I hope that 74 hours alongside some very good and enamored friends was enough to give this game a fair shake, but ultimately I just can't really recommend it.
The game is an attempt to be a semi-faithful recreation of the 3.5 D&D experience, although unlike, say, the old Neverwinter Nights, the game adds some concessions to MMO playability between things like talent trees and the fact that you get Spell Points instead of myriad slots. The concept is set in Eberron, which is a kind of high-magic crystal-punk sort of setting, and the game is played almost entirely through instanced dungeon work.
There are reasons that D&D is not played in realtime, and this game demonstrates exactly why. An instant save-or-die death spell on the tabletop can have a dramatic buildup leading the clattering of that 20-sided die; in a realtime game, you just die suddenly for no readily apparent reason, which engenders neither tension nor "what could I have done better" counterplay thoughts so much as it simply engenders stunned contempt. The same can go for high end blast spells and traps, many of which can kill characters instantly.
They'll often do so with little more than a 'klick,' too, because the sound assets in this game are the poorest I've heard outside bad indie games. Your mighty two-handed sword will do little more than sort of lightly 'dink' while it slices a devastating critical hit through a gnoll; your entire team can be killed by a sonic trap that strongly reminds one of a rather shy doorbell, while, conversely, the discovery of secret doors leads to a deafening CLUNK that overshadows the din of any battle. The upshot is that there's no feel of impact to pitched melee battles. The music has been added to in the many expansions, but never replaced, meaning the early-game music is poor and repetitive.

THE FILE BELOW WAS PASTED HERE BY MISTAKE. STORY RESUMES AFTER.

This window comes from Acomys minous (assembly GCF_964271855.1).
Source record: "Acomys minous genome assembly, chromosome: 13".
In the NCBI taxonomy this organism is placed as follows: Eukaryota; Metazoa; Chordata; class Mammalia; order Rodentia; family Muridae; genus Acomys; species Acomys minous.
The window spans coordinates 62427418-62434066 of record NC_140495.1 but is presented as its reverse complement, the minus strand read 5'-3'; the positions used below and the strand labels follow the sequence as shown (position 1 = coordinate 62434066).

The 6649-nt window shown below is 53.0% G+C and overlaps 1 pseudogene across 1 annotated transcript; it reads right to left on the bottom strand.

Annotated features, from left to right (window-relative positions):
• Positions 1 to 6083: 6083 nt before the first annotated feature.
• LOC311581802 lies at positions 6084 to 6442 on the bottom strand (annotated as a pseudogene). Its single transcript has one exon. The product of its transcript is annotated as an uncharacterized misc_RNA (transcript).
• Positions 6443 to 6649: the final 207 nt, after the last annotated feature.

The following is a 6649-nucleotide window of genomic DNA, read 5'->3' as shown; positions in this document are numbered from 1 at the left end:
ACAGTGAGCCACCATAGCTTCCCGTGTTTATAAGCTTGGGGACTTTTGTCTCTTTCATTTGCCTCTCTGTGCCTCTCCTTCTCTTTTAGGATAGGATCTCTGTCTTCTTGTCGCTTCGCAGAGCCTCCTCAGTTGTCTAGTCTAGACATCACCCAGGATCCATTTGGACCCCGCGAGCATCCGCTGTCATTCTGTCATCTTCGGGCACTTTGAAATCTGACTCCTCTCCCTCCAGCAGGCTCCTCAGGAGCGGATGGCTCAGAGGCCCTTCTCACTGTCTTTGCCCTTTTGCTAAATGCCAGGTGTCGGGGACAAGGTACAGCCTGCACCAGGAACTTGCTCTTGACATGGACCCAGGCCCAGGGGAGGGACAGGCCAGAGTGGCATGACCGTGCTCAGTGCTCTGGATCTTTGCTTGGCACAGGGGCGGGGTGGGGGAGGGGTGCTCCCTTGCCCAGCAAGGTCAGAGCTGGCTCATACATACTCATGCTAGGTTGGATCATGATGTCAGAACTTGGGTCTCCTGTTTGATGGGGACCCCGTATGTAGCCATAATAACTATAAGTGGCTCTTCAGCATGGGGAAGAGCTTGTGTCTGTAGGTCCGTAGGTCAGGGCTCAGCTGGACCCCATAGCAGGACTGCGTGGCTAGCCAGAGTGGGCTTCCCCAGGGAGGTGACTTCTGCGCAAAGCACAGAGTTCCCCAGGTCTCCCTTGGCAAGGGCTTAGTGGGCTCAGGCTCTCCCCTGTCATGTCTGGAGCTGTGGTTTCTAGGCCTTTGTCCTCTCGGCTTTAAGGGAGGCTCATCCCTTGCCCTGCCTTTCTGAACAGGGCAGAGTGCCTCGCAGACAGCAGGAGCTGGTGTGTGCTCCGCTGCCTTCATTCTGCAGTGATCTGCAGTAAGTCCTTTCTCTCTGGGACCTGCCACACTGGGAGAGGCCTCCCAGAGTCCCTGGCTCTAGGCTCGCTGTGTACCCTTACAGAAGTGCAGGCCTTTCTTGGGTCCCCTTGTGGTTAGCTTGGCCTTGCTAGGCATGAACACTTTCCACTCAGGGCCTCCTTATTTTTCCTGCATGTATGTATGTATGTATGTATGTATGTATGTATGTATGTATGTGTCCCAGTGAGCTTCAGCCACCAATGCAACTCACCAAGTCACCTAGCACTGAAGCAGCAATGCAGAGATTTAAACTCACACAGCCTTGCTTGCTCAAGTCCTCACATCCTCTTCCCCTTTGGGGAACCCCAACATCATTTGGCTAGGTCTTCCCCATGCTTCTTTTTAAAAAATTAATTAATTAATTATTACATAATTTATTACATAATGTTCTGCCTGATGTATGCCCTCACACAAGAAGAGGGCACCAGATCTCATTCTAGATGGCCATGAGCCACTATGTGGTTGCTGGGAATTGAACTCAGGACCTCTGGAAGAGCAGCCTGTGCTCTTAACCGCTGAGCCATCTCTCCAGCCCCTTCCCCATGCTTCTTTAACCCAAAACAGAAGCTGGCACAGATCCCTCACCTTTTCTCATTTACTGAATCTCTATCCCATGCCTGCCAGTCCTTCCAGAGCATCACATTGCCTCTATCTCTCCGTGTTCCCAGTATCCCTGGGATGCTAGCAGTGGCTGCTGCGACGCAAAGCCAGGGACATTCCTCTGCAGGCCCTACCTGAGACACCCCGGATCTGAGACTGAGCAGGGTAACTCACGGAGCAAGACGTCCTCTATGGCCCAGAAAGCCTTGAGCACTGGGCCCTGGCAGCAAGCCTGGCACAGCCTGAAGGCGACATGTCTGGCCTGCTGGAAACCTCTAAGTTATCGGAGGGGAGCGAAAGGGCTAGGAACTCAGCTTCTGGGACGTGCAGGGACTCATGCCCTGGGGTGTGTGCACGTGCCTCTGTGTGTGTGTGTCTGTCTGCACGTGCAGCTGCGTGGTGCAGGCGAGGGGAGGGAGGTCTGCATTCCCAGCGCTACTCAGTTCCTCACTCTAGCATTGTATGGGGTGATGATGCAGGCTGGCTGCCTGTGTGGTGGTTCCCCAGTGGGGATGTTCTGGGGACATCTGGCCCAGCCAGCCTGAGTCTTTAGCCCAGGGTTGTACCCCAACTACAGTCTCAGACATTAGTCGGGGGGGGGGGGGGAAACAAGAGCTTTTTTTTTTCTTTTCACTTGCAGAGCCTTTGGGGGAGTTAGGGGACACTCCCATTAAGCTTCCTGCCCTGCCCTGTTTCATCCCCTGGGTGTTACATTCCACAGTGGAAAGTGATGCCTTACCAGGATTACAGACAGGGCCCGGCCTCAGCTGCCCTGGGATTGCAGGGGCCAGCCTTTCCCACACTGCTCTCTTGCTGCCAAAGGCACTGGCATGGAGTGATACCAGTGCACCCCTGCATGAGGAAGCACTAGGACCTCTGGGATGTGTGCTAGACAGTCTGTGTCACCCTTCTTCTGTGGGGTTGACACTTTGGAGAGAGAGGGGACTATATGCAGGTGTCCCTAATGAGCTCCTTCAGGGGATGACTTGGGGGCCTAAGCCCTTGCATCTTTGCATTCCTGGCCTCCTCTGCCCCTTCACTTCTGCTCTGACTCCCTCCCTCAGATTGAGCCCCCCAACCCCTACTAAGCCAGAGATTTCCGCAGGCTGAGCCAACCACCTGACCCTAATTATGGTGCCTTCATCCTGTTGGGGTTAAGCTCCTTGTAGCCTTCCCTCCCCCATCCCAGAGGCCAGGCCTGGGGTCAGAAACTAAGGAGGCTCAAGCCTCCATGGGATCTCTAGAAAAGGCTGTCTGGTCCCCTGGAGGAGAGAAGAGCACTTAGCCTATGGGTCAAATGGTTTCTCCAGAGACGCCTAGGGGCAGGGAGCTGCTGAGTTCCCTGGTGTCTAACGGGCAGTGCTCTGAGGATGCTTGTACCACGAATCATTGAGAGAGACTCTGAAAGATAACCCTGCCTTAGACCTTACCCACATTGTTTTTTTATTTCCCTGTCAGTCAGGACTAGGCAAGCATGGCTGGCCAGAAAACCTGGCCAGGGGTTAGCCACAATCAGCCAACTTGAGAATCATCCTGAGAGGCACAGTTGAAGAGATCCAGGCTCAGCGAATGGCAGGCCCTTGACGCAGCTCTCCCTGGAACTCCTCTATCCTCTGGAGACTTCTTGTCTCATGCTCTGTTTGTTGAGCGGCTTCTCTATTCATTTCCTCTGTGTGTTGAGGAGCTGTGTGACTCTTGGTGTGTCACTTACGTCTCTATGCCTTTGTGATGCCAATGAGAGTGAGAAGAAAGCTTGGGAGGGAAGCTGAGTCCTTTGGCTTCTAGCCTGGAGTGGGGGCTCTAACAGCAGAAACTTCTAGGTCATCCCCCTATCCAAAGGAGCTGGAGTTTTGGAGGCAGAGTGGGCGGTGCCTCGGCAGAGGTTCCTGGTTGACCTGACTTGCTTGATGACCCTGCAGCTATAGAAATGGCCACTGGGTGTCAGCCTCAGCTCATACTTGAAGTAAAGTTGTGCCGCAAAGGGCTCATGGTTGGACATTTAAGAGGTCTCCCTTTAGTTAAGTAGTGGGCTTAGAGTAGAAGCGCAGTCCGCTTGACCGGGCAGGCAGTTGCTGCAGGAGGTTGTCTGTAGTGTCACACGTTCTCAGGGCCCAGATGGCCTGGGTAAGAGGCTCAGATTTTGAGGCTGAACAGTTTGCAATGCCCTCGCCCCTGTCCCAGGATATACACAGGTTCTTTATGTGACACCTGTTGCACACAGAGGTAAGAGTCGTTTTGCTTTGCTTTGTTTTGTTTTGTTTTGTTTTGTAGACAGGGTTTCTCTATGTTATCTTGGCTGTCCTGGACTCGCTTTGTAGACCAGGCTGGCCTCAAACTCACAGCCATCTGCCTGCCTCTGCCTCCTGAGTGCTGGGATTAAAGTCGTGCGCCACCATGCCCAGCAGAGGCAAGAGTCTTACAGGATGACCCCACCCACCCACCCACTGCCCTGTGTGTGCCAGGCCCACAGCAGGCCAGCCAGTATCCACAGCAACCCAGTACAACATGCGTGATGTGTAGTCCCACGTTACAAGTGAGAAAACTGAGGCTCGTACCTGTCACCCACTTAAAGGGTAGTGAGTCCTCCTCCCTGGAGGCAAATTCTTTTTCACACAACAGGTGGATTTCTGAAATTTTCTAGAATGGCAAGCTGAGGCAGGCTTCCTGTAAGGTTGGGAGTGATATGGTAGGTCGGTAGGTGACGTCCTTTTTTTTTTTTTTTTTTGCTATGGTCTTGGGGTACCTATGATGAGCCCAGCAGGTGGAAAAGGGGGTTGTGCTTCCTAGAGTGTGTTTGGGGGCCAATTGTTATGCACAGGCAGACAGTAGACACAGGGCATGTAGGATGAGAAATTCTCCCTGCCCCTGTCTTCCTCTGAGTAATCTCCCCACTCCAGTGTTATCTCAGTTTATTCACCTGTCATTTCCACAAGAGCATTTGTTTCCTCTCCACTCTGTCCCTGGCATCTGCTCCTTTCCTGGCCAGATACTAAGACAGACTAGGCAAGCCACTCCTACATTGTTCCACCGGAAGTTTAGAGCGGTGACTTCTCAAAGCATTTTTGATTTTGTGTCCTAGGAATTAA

Between that and lacklustre animations, the combat - which is what you will be spending the overarching majority of your time in Stormreach doing, this being a fantasy MMO - feels weak and ephemeral. By aiming for a more quasirealistic if colorful fantasy look, the character art assets might have been good in 2006, but have not aged wonderfully. While I hate to contrast to WoW, WoW's cartoonier style certainly helped preserve its original, dated models for a longer functional time; these assets currently sleep at the bottom of the uncanny valley.
The dungeons are pains to navigate, the quest UI is poor to nonfunctional, power (even if not strictly necessary power) is sold via the game's microtransaction system in the form of stat-boosting Tomes and field self-revives.
Is there anything positive to say? A little. The game does, unlike many MMOs, have more comprehensible mechanics to those experienced with the D&D 3.5 system, and so it's easier to see what's going on under the hood. The game also manages to successfully break the Holy Trinity (tank/healer/DPS) so prevalent in many other MMOs with a very fluid and diverse class system. Character customizability always was a strength of D&D 3.0/3.5, and that’s unquestionably present. The Dungeon Master, a voice who narrates things your character is ostensibly experiencing, is a welcome nod to the tabletop.
Outside of that, though, it’s hard to recommend it, even to fans of the D&D 3.5 system. Fantasy adventures are not in short supply at the moment, and it’s probably best to seek them elsewhere.